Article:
Multimedia Game Helps Kids Eat Better
August 6, 2004
A computer game developed by behavioral nutrition researchers
helps elementary school students consume more fruits and vegetables. The
scientists are based at the Children's Nutrition Research Center (CNRC) in Houston, Texas. CNRC is operated
by Baylor College of Medicine, in cooperation
with Texas Children's
Hospital and the Agricultural Research
Service, the U.S. Department of
Agriculture's chief scientific research agency.
The game is called "Squire's Quest," and students who played it
soon began eating an extra serving of fruit a day, according to Tom Baranowski,
the study's lead scientist and a professor of pediatrics at Baylor College of
In the game, the "Kingdom of 5ALot" is invaded by snakes and
moles attempting to destroy the fruit and vegetable crops. The king and queen
enlist the help of student "squires," who face challenges related to drinking
more juices, and eating more fruits and vegetables. The squires gain points by
preparing recipes in a virtual kitchen using these foods.
At the end of the session, the students set a goal of either
making that recipe at home, eating another serving of fruit, juice or vegetable
at a meal or snack, or asking for a favorite fruit, juice or vegetable to be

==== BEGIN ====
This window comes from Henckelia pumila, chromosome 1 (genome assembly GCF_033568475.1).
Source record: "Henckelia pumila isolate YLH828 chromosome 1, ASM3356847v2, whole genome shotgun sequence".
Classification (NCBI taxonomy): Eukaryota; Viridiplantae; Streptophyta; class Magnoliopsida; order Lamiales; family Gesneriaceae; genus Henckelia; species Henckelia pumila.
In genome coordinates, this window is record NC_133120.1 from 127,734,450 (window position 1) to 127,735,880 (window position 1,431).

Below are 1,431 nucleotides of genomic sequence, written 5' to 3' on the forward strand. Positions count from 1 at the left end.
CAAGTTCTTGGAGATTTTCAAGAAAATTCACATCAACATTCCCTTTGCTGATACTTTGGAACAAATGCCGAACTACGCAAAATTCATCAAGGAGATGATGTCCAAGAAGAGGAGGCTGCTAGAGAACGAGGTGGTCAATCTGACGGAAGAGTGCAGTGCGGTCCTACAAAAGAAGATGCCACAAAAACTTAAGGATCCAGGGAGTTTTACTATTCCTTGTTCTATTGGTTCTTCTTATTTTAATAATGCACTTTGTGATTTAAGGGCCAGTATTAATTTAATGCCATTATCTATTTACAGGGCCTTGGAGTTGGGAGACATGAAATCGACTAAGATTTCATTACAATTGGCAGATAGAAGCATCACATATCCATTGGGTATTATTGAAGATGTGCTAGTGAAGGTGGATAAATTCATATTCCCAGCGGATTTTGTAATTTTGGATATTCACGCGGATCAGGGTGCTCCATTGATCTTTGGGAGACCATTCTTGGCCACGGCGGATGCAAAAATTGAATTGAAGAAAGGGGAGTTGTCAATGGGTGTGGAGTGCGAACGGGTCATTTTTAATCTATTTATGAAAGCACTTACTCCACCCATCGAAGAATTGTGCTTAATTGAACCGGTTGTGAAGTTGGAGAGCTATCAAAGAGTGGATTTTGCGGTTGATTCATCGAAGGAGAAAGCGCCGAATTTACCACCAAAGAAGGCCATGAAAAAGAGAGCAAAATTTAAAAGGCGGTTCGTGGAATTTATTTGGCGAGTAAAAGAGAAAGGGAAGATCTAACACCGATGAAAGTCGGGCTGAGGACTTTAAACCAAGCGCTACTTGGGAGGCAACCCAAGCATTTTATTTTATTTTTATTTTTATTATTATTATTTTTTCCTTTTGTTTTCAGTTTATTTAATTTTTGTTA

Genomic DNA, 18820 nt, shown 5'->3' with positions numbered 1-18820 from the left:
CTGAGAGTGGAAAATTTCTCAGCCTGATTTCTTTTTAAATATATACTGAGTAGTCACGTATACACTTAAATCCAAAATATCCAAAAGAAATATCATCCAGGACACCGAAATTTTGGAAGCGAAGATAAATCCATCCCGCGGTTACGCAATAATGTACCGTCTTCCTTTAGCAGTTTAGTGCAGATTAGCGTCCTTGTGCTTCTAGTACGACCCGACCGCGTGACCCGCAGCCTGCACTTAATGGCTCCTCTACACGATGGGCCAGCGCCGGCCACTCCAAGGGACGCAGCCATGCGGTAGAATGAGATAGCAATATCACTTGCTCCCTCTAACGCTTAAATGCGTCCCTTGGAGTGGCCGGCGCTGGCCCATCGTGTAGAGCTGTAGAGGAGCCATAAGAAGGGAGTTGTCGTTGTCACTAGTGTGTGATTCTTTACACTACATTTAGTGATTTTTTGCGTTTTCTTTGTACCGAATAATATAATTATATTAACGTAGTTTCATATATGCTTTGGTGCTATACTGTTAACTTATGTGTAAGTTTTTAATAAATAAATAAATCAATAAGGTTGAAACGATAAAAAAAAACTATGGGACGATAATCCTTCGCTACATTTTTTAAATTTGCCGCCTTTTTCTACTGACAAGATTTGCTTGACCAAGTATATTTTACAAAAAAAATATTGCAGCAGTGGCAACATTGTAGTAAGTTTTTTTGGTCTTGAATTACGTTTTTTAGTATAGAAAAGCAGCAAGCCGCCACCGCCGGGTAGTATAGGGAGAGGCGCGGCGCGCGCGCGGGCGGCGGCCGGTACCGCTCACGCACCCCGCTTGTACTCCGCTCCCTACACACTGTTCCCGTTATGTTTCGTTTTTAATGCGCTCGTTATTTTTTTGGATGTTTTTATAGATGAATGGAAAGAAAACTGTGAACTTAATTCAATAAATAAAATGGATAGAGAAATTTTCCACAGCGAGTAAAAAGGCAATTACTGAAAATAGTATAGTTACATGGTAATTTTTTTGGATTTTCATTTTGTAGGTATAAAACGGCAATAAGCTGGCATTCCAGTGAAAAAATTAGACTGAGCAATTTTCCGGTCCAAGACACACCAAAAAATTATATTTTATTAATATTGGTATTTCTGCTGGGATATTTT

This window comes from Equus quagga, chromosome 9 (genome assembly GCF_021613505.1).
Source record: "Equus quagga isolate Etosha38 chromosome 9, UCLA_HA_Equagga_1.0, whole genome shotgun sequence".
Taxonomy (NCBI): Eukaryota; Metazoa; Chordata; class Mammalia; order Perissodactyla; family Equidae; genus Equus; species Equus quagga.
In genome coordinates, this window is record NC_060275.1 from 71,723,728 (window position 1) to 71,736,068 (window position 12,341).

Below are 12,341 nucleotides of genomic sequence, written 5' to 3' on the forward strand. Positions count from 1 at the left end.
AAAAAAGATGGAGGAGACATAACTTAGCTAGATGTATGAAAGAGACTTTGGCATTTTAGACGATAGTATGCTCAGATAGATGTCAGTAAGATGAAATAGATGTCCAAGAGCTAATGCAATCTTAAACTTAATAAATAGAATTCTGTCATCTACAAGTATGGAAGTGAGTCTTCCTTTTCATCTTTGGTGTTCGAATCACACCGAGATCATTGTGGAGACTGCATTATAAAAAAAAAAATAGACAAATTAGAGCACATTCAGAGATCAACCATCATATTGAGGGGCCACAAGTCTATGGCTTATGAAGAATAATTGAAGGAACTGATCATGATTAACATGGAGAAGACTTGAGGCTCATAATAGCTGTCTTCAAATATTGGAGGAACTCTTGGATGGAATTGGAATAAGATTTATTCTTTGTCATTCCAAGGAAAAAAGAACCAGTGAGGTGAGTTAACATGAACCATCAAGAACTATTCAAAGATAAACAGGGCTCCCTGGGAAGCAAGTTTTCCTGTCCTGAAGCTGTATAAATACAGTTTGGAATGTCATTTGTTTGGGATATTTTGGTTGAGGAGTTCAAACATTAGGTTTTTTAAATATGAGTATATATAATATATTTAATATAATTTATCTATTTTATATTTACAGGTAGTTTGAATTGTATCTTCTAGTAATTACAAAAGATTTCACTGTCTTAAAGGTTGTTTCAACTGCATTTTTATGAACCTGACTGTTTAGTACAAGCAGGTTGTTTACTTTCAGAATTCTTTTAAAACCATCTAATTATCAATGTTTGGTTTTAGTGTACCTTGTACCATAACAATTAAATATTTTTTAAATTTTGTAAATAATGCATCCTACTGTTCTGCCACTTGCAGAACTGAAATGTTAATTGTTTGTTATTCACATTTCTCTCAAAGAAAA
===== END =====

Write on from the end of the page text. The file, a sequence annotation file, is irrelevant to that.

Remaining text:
more available at home. In the next session of the game, the student is
rewarded with additional points if the goal was met.
The study involved 1,578 fourth-graders in the Houston
Independent School District. They were divided into a participating group and a
control group. Four days of dietary intake were assessed before and after the
start of the 10-session game.
The computer game resulted in a one-serving increase in players'
fruit and vegetable consumption in only five weeks, according to Baranowski.
Other educational programs can take up to two years to achieve their goals.
People who consume more fruits, juices and vegetables have
greater longevity and some level of protection from heart disease, diabetes and
certain types of cancer.
The results of the study were published in the American Journal
of Preventive Medicine.
about the research in this month's issue of Agricultural Research